In describing the development of works such as Poetic Possibility #1 2012, Omella says: “For 10 years I have been working with the form of fabric banners and flags, which borrow their aesthetics from sporting, fan and protest banners. These works often commented directly on political events and situations. Poetic Possibility marks a shift away from this work towards a more open-ended speculation on what kind of discussion or comment art can offer to social situations. Sometimes poetic imagining also creates potential and energy for actual social change.”
Kyla McFarlene’s exhibition catalogue essay looks at the societal relevance of Ormella’s work on a national level: “The conceptual and physical ramifications of the artist’s process of simultaneous making and unmaking … recognising where we – as a nation, as individuals – might be unravelling, positions us on shaky ground. Ormella’s attention to the frayed edges of our national psyche, its places of shame, ambiguity and failure, suggests that this is exactly where we should be standing. And from here, we might make new and abiding futures.”
Reminiscent of protest rally statements held aloft by passionate advocates, the giant double-sided felt and wool banners in the exhibition display a gossipy irony.
I’m worried this will become a slogan (Paul Kelleher) presents in thick yellow uppercase the text:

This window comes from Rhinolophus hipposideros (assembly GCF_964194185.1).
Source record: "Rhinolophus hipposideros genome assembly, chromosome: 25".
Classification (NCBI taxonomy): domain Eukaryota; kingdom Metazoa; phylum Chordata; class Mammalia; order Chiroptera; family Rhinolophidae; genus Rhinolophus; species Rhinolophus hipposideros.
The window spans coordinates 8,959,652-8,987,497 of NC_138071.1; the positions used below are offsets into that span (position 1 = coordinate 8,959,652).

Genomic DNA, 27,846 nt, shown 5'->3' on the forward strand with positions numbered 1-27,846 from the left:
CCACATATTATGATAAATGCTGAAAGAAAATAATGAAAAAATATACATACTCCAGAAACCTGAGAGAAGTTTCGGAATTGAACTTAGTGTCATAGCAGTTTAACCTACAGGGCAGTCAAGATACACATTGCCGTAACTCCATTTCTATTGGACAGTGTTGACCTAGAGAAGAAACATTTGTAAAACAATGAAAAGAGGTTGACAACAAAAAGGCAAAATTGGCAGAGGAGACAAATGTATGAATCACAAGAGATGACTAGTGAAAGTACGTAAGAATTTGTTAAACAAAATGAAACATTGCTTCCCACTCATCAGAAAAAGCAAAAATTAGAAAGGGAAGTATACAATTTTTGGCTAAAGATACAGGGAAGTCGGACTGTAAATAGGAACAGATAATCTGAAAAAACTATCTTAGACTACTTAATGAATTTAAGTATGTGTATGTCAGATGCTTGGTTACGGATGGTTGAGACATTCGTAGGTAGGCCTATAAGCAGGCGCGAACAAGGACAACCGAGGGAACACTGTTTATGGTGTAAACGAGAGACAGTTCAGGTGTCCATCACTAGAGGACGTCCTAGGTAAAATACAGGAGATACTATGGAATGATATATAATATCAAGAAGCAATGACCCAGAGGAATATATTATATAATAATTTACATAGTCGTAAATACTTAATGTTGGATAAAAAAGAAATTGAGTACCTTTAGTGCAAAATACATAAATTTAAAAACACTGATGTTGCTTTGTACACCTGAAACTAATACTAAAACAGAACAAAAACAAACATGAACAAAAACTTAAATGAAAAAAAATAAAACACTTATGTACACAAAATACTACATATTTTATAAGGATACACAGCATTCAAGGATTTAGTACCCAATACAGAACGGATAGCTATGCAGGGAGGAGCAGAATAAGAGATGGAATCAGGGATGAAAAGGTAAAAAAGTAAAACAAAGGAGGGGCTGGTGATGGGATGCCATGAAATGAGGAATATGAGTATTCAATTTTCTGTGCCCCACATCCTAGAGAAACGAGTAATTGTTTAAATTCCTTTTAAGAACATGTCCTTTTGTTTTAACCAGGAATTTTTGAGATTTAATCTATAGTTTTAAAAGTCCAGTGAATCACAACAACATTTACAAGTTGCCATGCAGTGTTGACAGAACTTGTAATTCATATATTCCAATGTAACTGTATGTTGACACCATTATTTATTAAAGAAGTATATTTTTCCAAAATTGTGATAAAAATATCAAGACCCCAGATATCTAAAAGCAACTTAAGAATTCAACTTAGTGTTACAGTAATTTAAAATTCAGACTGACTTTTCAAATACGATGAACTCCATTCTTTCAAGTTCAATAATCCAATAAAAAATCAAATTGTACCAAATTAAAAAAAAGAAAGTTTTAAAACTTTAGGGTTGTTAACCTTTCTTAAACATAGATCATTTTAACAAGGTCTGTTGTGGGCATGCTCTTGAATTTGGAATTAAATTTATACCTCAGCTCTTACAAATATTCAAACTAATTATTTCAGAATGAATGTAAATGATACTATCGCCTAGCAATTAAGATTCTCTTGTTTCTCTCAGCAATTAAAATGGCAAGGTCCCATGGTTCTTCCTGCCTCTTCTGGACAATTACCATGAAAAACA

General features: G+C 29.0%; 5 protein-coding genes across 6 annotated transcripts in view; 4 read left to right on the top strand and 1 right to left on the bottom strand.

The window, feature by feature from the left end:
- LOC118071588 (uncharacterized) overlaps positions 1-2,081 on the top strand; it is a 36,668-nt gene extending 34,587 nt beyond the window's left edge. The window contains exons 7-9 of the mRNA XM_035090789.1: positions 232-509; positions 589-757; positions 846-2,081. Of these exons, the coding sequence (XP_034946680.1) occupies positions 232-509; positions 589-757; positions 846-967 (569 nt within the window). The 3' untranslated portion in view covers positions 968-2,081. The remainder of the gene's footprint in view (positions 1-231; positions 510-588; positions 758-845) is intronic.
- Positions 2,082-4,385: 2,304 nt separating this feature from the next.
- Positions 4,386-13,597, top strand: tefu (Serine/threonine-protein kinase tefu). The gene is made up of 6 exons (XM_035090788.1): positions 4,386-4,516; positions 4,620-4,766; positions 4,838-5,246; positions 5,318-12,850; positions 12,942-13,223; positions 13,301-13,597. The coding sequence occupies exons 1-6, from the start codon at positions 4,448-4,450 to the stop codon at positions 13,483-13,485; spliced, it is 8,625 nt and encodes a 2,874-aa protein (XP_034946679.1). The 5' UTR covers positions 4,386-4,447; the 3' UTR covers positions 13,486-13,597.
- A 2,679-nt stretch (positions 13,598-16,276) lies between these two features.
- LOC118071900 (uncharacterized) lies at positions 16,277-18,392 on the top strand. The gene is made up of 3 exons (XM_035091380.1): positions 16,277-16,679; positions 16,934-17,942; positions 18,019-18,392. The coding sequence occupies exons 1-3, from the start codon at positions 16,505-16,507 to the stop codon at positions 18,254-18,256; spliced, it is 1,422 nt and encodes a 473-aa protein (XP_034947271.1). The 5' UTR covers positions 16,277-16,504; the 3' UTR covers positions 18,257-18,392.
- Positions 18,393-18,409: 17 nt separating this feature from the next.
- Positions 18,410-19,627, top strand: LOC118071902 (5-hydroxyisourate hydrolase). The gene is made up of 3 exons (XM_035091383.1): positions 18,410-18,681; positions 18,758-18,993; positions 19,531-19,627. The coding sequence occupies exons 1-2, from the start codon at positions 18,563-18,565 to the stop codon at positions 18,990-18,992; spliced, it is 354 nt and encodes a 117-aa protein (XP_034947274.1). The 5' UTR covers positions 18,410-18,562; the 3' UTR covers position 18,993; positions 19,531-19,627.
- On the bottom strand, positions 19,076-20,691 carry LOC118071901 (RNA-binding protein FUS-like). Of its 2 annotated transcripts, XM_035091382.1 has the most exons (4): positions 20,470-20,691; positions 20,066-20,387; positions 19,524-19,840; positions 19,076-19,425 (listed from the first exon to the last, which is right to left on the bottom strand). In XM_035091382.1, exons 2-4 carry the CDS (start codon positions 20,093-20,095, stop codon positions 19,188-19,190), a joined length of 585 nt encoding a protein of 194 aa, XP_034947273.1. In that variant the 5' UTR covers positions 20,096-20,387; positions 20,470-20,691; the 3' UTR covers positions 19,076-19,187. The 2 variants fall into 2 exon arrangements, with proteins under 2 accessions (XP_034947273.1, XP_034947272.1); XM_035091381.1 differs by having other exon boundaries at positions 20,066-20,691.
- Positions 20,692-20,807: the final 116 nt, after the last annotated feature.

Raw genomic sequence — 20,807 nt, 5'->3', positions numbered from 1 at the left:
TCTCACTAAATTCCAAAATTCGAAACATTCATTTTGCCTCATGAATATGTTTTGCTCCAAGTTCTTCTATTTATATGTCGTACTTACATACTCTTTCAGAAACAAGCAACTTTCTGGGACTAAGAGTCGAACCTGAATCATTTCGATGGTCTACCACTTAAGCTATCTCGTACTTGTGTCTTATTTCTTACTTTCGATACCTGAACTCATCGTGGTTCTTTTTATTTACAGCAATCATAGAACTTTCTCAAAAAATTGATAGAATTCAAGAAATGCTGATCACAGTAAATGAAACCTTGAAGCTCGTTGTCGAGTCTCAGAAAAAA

PAUL KELLERHAR LOPPED THE HEAD OFF THE MARGARET THATCHER STATUE BECAUSE HE DIDN’T WANT IT TO ENTER THE HOUSES OF PARLIAMENT WITHOUT THE MARK OF THE PEOPLE
And in light blue on the other side the self-conscious:
I’M WORRIED I’M NOT RADICAL ENOUGH
There is no clarity as to whether Ormella’s statement is about her own inner critic or if she is prompting viewers to self-assess. The soft tactility of the quilted words carry echoes of the comfort of winter evenings and personal aspiration. The statement in itself is self-conscious but the altruism behind the act of making is that it takes courage to ask questions of ourselves, even more than to ask questions of others. And perhaps that if we can’t ask the questions without judgment, we cannot change. Somehow, the chance to read and ask questions in a clumsily written, comforting, quilted, ad hoc upper case gives a viewer the agency to engage.